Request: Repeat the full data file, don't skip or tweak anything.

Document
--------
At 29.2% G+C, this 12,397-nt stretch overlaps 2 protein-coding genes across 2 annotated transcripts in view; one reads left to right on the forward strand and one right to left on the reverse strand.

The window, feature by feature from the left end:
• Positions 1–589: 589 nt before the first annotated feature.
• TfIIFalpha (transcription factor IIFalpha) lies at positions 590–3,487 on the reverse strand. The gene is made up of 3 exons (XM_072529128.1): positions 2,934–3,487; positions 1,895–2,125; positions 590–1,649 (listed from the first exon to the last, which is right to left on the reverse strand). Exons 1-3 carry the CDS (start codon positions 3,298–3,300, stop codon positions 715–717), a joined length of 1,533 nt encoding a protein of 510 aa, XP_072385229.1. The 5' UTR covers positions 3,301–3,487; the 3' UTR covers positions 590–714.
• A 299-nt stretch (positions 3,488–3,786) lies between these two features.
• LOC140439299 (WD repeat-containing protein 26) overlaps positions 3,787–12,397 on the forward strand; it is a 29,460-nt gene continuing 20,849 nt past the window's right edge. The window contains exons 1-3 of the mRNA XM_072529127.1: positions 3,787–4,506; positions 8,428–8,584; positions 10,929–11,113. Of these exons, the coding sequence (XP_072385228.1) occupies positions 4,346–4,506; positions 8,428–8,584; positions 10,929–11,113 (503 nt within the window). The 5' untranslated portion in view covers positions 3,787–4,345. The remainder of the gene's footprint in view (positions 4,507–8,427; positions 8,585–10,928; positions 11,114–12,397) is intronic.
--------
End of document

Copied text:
At 29.2% G+C, this 12,397-nt stretch overlaps 2 protein-coding genes across 2 annotated transcripts in view; one reads left to right on the forward strand and one right to left on the reverse strand.

The window, feature by feature from the left end:
• Positions 1–589: 589 nt before the first annotated feature.
• TfIIFalpha (transcription factor IIFalpha) lies at positions 590–3,487 on the reverse strand. The gene is made up of 3 exons (XM_072529128.1): positions 2,934–3,487; positions 1,895–2,125; positions 590–1,649 (listed from the first exon to the last, which is right to left on the reverse strand). Exons 1-3 carry the CDS (start codon positions 3,298–3,300, stop codon positions 715–717), a joined length of 1,533 nt encoding a protein of 510 aa, XP_072385229.1. The 5' UTR covers positions 3,301–3,487; the 3' UTR covers positions 590–714.
• A 299-nt stretch (positions 3,488–3,786) lies between these two features.
• LOC140439299 (WD repeat-containing protein 26) overlaps positions 3,787–12,397 on the forward strand; it is a 29,460-nt gene continuing 20,849 nt past the window's right edge. The window contains exons 1-3 of the mRNA XM_072529127.1: positions 3,787–4,506; positions 8,428–8,584; positions 10,929–11,113. Of these exons, the coding sequence (XP_072385228.1) occupies positions 4,346–4,506; positions 8,428–8,584; positions 10,929–11,113 (503 nt within the window). The 5' untranslated portion in view covers positions 3,787–4,345. The remainder of the gene's footprint in view (positions 4,507–8,427; positions 8,585–10,928; positions 11,114–12,397) is intronic.